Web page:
Your comments paraphrase the code that is in the functions they mix a little bit of the functions that are being executed with some of the domain language that you are using "User" and "Connection" for example. But I really can't quite fathom what you are tracking and how. e.g. you use key a key is literally anything, connectionId or userId would make everything more understandable. Having a correct encapsulation class ConnectionTable, or whatever the hash_map is supposed to be would help.

Comment what can't be seen in the code

// return set* on found, otherwise null is an almost useless comment I can see that from the code. Comment your assumptions coming in, comment in language of your domain. Don't comment the obvious

Use Multithreaded tests

If you want to test whether code is correct under multithreaded conditions you have to test using multiple thread, the test code that you posted here doesn't reflect that, while it seems to verify the single threaded behavior of your code, it doesn't test multithreaded behavior. With that said correctly running multithreaded tests don't necessarily mean that the code is bug free. You said you have these tests without looking at the code we can't tell you if they are valid or not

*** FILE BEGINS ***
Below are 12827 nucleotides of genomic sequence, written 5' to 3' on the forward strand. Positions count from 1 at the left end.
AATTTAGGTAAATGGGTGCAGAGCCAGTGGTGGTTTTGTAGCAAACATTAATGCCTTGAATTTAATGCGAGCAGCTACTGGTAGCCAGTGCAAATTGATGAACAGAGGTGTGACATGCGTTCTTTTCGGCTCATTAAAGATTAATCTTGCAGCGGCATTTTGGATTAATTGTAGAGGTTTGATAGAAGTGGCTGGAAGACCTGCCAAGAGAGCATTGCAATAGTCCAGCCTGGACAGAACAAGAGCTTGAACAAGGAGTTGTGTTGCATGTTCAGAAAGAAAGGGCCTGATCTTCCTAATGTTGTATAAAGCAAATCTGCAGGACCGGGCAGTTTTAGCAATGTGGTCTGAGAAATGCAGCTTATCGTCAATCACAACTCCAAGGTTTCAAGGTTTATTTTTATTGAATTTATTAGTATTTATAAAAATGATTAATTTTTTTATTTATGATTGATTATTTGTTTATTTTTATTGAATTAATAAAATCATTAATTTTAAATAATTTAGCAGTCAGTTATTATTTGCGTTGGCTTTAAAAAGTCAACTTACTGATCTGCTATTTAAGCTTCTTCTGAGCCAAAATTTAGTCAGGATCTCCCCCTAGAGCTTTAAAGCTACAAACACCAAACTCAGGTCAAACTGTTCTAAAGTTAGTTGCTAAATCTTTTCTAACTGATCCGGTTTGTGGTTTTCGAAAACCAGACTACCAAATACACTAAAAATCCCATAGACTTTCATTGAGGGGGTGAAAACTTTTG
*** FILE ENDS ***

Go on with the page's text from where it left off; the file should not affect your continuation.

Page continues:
Not threadsafe

Your code is not threadsafe, in remove you don't seem to acquire the accessor to the find result, this means that the access to the result pair would not be threadsafe with regard to the other functions accessing that pair. Any operations on list_of_users is not threadsafe at that time.

You also return set* from your find function, any user of find can now modify the set at will breaking thread safety. At least returning const set* would prevent callers from modifying the result. But access to set could still collide with changes to the set only returning a copy at this point would prevent problems.


Looking at the code and your description I still can't quite fathom what you are collecting where, a proper interface with names corresponding to the operations and objects that you are working with would help. Encapsulating everything in an appropriate class is also an option. E.g. find is that findUsers, findConnectionsForUser or something else ... ?? same with all the other functions.

  • \$\begingroup\$ Excellent, thorough code review. \$\endgroup\$
    – Contango
    Dec 5, 2019 at 17:35